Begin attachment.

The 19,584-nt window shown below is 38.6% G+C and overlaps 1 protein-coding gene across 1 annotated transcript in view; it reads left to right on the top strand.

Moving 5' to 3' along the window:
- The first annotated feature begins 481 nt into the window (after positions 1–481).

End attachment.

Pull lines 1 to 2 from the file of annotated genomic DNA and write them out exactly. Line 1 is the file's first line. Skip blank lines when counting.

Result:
The 19,584-nt window shown below is 38.6% G+C and overlaps 1 protein-coding gene across 1 annotated transcript in view; it reads left to right on the top strand.

Moving 5' to 3' along the window: